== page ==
Hazel Shade Quotes in Pale Fire

The Pale Fire quotes below are all either spoken by Hazel Shade or refer to Hazel Shade. For each quote, you can also see the other characters and themes related to it (each theme is indicated by its own dot and icon, like this one:
Identity, Delusion, and Loneliness Theme Icon
). Note: all page numbers and citation info for the quotes below refer to the Vintage edition of Pale Fire published in 1962.
Commentary: Lines 230-348 Quotes

pada ata lane pad not ogo old wart alan ther tale feur far rant lant tal told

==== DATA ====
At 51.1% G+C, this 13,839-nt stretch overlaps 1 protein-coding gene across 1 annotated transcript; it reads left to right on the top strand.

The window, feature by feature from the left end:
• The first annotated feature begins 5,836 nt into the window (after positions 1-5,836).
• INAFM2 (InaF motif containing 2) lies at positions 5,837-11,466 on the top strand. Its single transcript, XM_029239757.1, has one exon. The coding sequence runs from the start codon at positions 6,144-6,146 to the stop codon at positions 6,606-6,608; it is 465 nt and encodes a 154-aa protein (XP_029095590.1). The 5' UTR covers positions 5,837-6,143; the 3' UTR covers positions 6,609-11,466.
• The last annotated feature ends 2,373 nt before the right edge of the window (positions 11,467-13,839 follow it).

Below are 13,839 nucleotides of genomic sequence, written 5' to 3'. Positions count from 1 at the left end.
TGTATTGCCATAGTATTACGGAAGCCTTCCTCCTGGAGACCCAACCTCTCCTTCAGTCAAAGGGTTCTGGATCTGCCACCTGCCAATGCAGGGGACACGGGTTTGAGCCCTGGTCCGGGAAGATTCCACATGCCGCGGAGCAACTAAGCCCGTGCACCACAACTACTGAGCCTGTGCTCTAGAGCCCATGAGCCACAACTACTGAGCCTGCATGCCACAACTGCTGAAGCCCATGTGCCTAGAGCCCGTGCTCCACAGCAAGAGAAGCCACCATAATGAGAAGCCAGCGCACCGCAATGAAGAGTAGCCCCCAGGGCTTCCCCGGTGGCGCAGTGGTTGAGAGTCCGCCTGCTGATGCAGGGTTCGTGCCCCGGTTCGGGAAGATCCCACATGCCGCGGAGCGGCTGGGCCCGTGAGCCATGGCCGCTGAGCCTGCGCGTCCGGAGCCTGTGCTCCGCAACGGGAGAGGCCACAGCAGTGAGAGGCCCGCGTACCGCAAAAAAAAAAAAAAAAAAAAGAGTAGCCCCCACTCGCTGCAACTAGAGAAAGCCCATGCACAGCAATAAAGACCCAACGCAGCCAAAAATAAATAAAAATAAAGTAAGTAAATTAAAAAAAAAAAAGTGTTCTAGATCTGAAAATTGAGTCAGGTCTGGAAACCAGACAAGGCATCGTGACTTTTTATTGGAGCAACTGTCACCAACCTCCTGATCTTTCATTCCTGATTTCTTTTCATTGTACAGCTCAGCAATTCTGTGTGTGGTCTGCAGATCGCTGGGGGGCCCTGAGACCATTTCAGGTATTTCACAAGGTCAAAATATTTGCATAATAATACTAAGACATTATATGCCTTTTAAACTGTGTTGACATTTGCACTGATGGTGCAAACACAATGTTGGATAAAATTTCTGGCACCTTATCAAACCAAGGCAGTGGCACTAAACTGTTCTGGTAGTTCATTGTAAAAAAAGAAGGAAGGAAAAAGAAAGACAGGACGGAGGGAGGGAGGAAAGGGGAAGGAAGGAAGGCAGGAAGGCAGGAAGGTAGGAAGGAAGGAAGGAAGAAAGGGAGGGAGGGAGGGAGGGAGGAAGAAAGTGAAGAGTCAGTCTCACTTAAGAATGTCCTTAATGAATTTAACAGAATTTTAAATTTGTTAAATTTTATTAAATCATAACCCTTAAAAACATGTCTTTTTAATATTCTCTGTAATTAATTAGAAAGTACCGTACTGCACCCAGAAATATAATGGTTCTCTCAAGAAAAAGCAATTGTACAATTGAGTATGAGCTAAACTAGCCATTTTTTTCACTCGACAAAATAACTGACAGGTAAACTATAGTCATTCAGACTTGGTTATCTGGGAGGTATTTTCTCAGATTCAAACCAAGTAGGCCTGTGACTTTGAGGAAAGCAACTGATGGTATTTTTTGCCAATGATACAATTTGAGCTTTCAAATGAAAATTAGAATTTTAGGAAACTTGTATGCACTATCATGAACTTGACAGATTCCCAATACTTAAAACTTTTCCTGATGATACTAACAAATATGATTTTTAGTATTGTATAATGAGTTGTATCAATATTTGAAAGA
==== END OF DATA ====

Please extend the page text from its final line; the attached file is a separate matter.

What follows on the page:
Related Characters: Hazel Shade, Aunt Maud
Related Symbols: Birds and Butterflies
Page Number: 188
Explanation and Analysis:
Commentary: Lines 469-629 Quotes

With this divine mist of utter dependence permeating one’s being, no wonder one is tempted, no wonder one weighs on one’s palm with a dreamy smile the compact firearm in its case of suede leather hardly bigger than a castlegate key or a boy’s seamed purse, no wonder one peers over the parapet into an inviting abyss.

I am choosing these images rather casually. There are purists who maintain that a gentleman should use a brace of pistols, one for each temple, or a bare botkin (note the correct spelling), and that ladies should either swallow a lethal dose or drown with clumsy Ophelia.

Related Characters: Narrator/Charles Kinbote (speaker), Hazel Shade, Professor V. Botkin
Page Number: 220
Explanation and Analysis: